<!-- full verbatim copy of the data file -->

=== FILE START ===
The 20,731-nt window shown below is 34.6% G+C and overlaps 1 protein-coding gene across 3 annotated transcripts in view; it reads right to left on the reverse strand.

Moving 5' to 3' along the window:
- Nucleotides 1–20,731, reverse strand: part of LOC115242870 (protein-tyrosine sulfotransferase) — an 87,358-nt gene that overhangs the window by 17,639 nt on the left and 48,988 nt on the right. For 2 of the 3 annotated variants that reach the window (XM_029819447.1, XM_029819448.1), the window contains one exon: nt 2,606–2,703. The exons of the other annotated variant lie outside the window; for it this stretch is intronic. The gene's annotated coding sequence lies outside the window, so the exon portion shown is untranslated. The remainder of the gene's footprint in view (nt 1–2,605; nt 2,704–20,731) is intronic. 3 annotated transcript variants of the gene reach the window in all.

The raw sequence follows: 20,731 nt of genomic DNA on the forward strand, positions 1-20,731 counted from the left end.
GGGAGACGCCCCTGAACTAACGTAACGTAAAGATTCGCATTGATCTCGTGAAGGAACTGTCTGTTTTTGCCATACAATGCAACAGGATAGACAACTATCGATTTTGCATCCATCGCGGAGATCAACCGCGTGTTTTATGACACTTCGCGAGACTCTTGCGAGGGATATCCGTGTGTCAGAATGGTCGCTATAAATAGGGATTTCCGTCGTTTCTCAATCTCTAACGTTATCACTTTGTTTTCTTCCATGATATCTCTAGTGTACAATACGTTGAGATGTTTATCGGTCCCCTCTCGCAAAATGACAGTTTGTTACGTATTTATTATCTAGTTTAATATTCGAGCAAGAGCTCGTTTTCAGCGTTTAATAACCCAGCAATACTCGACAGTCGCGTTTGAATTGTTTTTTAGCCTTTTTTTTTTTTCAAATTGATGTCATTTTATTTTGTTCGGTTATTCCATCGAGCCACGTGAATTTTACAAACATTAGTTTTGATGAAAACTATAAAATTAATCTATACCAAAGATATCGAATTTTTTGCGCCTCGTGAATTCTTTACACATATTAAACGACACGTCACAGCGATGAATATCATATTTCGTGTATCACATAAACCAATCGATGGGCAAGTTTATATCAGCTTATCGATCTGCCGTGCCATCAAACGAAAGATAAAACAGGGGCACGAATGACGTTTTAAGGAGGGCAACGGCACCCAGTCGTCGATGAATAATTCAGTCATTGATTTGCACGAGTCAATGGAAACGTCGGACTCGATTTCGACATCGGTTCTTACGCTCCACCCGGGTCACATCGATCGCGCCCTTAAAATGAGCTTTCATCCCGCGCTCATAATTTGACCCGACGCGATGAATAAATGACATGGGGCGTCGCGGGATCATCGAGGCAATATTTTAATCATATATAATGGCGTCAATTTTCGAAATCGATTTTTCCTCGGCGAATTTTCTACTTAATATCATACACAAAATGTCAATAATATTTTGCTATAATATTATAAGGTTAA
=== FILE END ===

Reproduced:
The 20,731-nt window shown below is 34.6% G+C and overlaps 1 protein-coding gene across 3 annotated transcripts in view; it reads right to left on the reverse strand.

Moving 5' to 3' along the window:
- Nucleotides 1–20,731, reverse strand: part of LOC115242870 (protein-tyrosine sulfotransferase) — an 87,358-nt gene that overhangs the window by 17,639 nt on the left and 48,988 nt on the right. For 2 of the 3 annotated variants that reach the window (XM_029819447.1, XM_029819448.1), the window contains one exon: nt 2,606–2,703. The exons of the other annotated variant lie outside the window; for it this stretch is intronic. The gene's annotated coding sequence lies outside the window, so the exon portion shown is untranslated. The remainder of the gene's footprint in view (nt 1–2,605; nt 2,704–20,731) is intronic. 3 annotated transcript variants of the gene reach the window in all.

The raw sequence follows: 20,731 nt of genomic DNA on the forward strand, positions 1-20,731 counted from the left end.
GGGAGACGCCCCTGAACTAACGTAACGTAAAGATTCGCATTGATCTCGTGAAGGAACTGTCTGTTTTTGCCATACAATGCAACAGGATAGACAACTATCGATTTTGCATCCATCGCGGAGATCAACCGCGTGTTTTATGACACTTCGCGAGACTCTTGCGAGGGATATCCGTGTGTCAGAATGGTCGCTATAAATAGGGATTTCCGTCGTTTCTCAATCTCTAACGTTATCACTTTGTTTTCTTCCATGATATCTCTAGTGTACAATACGTTGAGATGTTTATCGGTCCCCTCTCGCAAAATGACAGTTTGTTACGTATTTATTATCTAGTTTAATATTCGAGCAAGAGCTCGTTTTCAGCGTTTAATAACCCAGCAATACTCGACAGTCGCGTTTGAATTGTTTTTTAGCCTTTTTTTTTTTTCAAATTGATGTCATTTTATTTTGTTCGGTTATTCCATCGAGCCACGTGAATTTTACAAACATTAGTTTTGATGAAAACTATAAAATTAATCTATACCAAAGATATCGAATTTTTTGCGCCTCGTGAATTCTTTACACATATTAAACGACACGTCACAGCGATGAATATCATATTTCGTGTATCACATAAACCAATCGATGGGCAAGTTTATATCAGCTTATCGATCTGCCGTGCCATCAAACGAAAGATAAAACAGGGGCACGAATGACGTTTTAAGGAGGGCAACGGCACCCAGTCGTCGATGAATAATTCAGTCATTGATTTGCACGAGTCAATGGAAACGTCGGACTCGATTTCGACATCGGTTCTTACGCTCCACCCGGGTCACATCGATCGCGCCCTTAAAATGAGCTTTCATCCCGCGCTCATAATTTGACCCGACGCGATGAATAAATGACATGGGGCGTCGCGGGATCATCGAGGCAATATTTTAATCATATATAATGGCGTCAATTTTCGAAATCGATTTTTCCTCGGCGAATTTTCTACTTAATATCATACACAAAATGTCAATAATATTTTGCTATAATATTATAAGGTTAA